And with Turturro slightly off to the side, “The Night Of” can pay careful attention to the many contradictory details of Naz, who is portrayed by Ahmed with shapeshifting elegance. Ahmed transforms Naz with uncanny ability, hardening, softening, or warping his character right in front of the audience’s eyes.
Though the titular night of is only seen through Naz’s eyes, the rest of the story takes place in smattered chorus. And though the development of the show predates the podcast “Serial” (“The Night Of” is based on the British drama “Criminal Justice”), it is hard not to see correlation between the stories of fictional Naz and real-life Adnan Syed. Both are Muslim-American teenagers accused, with damning evidence, of murdering girls they were involved with. Both maintain their innocence, even as more distressing details emerge.
And both endure structural lapses in the criminal justice system — lapses that are not just borne by those behind bars. “The Night Of” is its most brilliant when it leans on the weakest members of the ensemble with the least understanding of the trial and the most to lose from it. Naz’s parents, played by Poorna Jagannathan and Payman Maadi, are quietly devastating, torn between their Jackson Heights community and a city hurling hate speech at them. The dead girl’s cat sneaks its way into the narrative, looking for somewhere to live. And in stark contrast, the corner-cutting, easily satisfied police detective Box (Bill Camp) is insidiously, subtly infuriating.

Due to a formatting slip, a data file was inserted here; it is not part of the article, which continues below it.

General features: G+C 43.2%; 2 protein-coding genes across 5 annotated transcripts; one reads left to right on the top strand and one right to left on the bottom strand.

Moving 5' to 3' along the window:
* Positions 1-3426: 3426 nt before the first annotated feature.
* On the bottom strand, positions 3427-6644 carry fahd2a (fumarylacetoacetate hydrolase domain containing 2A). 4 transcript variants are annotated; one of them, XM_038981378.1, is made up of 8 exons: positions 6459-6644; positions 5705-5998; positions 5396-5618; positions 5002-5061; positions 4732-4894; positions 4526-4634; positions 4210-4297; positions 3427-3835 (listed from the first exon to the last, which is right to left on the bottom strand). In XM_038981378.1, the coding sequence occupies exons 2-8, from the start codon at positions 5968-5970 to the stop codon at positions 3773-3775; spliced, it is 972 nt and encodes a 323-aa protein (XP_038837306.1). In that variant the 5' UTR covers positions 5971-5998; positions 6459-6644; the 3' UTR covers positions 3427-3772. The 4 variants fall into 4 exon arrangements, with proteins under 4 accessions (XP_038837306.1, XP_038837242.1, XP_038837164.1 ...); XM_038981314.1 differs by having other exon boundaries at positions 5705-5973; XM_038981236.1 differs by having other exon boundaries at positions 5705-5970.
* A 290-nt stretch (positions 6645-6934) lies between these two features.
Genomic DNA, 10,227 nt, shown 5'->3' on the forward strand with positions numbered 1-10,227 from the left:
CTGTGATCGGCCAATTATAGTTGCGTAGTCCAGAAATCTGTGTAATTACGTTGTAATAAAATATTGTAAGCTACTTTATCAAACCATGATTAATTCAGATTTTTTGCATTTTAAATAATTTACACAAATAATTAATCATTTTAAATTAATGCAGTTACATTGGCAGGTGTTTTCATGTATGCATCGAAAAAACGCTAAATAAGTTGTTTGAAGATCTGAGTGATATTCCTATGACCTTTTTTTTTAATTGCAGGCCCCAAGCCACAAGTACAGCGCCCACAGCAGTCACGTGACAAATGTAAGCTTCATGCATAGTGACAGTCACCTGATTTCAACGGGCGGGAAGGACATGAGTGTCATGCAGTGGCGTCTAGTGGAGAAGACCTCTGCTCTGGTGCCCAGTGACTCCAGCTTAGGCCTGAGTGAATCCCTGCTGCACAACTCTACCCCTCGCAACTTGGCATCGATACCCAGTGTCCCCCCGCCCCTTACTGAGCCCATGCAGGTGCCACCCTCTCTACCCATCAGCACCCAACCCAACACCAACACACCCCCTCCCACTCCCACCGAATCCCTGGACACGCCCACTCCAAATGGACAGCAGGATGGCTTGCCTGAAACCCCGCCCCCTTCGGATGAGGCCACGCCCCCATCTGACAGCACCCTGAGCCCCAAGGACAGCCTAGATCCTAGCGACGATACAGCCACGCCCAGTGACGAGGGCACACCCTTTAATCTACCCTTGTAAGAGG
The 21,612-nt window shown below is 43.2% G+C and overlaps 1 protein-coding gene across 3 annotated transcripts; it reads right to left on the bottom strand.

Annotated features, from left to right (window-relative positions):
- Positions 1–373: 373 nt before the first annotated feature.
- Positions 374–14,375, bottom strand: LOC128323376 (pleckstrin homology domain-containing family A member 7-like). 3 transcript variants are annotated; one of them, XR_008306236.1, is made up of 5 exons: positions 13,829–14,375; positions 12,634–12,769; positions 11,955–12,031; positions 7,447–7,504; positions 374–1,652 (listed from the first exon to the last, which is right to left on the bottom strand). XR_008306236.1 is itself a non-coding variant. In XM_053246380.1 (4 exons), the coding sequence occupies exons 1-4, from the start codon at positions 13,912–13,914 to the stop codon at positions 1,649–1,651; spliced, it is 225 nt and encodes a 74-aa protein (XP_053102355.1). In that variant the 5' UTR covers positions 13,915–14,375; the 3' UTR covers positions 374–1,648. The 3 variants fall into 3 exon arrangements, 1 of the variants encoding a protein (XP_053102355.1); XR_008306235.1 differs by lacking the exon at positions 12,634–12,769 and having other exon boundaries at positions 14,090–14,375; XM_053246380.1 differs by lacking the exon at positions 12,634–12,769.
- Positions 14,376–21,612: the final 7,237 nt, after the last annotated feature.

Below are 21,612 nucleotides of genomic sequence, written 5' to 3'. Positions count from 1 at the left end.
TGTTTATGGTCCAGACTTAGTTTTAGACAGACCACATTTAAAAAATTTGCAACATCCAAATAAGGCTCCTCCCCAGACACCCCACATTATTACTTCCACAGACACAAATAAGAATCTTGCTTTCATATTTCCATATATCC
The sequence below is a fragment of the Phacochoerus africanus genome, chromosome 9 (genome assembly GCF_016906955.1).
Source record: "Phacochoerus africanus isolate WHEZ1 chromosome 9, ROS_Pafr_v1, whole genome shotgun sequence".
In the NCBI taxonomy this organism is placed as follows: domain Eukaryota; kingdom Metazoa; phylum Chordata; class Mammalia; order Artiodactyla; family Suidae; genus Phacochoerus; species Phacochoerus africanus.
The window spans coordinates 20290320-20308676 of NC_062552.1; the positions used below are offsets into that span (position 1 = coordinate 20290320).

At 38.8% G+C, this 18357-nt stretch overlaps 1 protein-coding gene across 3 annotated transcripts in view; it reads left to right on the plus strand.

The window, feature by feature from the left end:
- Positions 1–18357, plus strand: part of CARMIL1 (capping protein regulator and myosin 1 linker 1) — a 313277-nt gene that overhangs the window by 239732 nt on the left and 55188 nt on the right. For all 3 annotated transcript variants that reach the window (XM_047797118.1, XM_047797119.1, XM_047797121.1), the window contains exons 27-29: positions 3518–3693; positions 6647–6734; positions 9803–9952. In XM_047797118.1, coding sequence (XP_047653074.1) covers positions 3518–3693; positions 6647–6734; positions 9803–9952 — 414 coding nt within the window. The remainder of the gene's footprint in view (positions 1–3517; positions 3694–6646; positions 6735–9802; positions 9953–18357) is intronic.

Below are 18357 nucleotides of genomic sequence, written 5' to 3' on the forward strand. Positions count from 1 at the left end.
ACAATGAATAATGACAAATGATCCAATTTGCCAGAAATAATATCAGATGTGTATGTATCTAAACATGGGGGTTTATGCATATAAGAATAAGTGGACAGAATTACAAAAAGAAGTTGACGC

As much as the story is about making sense of this mystery and weighing the meaninglessness of innocence or guilt, it is also about how individuals cope with a large, cumbersome, selectively hateful bureaucracy. There’s a distinct “Law And Order” vibe to the numerous legal hoops the characters have to jump through, up to and including quite a bit of storytelling from the courtroom.
But if “The Night Of” is “Serial”’s sense of politics and time coupled with “Law And Order”’s New York grit, the show has one other stylistic forbear, this time from its parent network. No, it’s not “The Wire,” though fans of that show will recognize a few plot details and even more actors. It’s instead “True Detective”’s first season, that gothic upending of the Southern noir, which traded in mood just as much as it offered breadcrumbs towards its mystery. Like “True Detective,” it’s addictive, deeply moving… and, regrettably, populated by men investigating a “loose” woman’s death. “The Night Of” is smarter with its politics in just a few episodes than “True Detective” ever was over two seasons, but it’s hard to not notice that almost all of the characters are tortured men, and that a nameless girl (Sofia Black-D’Elia) had to die to start the story. Naz doesn’t learn her name until after she’s dead, which so blatantly makes her a cipher that the decision reads, in later episodes, like a twist of knowing irony.
But as much as “The Night Of” is playing to its demographic, it’s also finding ways to play with its male-dominated, noir premise — which is what Nic Pizzolatto did so brilliantly in the first “True Detective,” and failed to do in the second. Stone’s narrative is built almost entirely on humiliation and dismissal, up to and including from his own son. Naz is made to lose everything, including, possibly, his own chance at redemption. And though the characters might attempt to forget or escape the women of the narrative, the show has no such compunctions. All of the lawyers except Stone are women; fitting, in a murder trial for a girl who cannot speak for herself.
“The Night Of” is compulsively watchable and extraordinarily rewarding, a brilliant and addictive mystery that inspires the viewer to go back and watch the same scenes again, looking for subtler character beats and hidden clues. When I finished episode seven, I had to get up, go outside, and take a walk, just to recover from its emotional punch. In its quiet and stealthy way, the show manages to get under the skin — ensnaring the viewer in a net of confusion, half-truths, and the endless, deceptive fog of memory.